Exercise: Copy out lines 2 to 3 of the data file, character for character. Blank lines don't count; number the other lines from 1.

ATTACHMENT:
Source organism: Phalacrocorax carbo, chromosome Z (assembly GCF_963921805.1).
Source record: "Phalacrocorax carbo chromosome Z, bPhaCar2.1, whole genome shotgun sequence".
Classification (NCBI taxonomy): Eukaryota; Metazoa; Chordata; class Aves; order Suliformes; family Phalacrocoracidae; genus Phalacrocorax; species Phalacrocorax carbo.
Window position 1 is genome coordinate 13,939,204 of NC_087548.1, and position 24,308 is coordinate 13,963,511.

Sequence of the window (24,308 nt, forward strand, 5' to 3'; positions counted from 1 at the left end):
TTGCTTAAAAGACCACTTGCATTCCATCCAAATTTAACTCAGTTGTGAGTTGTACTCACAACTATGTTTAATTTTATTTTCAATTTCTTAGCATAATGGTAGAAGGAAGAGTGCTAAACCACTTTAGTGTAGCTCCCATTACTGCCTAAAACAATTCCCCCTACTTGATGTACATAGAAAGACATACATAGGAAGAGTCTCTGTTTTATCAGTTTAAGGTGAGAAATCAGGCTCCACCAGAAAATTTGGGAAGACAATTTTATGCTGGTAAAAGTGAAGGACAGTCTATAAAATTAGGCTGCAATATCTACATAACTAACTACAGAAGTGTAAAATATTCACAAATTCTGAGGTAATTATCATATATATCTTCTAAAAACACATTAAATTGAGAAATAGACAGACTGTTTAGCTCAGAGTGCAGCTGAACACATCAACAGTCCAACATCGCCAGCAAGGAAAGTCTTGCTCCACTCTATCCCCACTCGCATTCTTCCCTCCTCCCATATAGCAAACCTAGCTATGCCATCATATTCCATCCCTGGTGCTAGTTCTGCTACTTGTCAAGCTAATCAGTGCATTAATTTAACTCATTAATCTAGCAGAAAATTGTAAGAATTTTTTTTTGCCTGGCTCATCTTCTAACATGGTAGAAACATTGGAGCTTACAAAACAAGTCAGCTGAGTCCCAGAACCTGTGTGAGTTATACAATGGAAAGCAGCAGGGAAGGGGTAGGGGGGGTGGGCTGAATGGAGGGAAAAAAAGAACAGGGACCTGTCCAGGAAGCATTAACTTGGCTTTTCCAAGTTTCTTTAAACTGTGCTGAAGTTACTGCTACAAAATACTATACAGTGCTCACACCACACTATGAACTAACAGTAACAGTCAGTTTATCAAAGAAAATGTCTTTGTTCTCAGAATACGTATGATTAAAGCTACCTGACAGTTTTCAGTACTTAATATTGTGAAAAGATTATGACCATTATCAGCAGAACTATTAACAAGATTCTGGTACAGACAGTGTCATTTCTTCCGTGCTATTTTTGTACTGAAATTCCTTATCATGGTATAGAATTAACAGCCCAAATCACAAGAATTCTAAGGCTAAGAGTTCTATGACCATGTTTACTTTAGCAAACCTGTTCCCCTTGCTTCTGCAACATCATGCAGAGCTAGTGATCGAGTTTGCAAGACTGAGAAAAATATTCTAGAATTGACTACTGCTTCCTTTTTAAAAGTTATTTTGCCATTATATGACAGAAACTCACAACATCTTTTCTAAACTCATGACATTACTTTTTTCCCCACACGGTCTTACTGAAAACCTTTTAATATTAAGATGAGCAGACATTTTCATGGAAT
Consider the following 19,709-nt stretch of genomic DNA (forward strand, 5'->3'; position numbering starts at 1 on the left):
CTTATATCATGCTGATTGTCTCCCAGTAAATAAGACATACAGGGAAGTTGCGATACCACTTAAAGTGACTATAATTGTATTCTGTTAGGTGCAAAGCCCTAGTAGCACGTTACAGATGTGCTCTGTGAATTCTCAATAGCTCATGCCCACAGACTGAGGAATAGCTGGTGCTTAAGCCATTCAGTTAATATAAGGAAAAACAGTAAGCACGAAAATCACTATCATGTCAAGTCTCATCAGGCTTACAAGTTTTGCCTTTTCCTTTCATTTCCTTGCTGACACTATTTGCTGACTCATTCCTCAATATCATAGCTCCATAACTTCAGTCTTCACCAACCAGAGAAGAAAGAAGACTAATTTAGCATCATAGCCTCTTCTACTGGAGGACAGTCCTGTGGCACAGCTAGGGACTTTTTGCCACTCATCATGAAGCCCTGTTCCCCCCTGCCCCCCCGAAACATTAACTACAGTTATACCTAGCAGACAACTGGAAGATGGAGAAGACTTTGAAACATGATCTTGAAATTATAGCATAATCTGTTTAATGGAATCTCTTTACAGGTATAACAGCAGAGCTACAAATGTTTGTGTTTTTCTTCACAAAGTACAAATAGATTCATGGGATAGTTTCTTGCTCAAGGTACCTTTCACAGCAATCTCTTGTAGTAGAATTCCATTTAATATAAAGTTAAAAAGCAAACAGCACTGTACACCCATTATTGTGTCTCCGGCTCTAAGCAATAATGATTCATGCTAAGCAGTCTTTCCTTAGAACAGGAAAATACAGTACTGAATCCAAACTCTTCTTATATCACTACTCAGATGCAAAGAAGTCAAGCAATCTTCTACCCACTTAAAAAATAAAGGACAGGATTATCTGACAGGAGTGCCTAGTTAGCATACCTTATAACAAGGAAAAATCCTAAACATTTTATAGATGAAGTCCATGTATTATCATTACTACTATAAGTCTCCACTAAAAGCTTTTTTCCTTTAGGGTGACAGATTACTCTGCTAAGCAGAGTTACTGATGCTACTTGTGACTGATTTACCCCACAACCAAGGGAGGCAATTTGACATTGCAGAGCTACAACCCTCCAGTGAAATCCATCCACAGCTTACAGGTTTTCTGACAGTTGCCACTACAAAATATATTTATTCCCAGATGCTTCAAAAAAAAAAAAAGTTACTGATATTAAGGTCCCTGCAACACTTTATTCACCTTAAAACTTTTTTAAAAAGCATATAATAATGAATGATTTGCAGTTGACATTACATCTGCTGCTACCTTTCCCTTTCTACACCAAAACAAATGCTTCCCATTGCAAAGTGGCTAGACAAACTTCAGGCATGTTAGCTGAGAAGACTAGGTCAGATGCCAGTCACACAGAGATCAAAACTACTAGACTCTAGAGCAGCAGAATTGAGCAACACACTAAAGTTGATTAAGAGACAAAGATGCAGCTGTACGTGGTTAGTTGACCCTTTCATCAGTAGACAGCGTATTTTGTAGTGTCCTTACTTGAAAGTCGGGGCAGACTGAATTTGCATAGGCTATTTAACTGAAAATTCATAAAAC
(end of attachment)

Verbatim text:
Source record: "Phalacrocorax carbo chromosome Z, bPhaCar2.1, whole genome shotgun sequence".
Classification (NCBI taxonomy): Eukaryota; Metazoa; Chordata; class Aves; order Suliformes; family Phalacrocoracidae; genus Phalacrocorax; species Phalacrocorax carbo.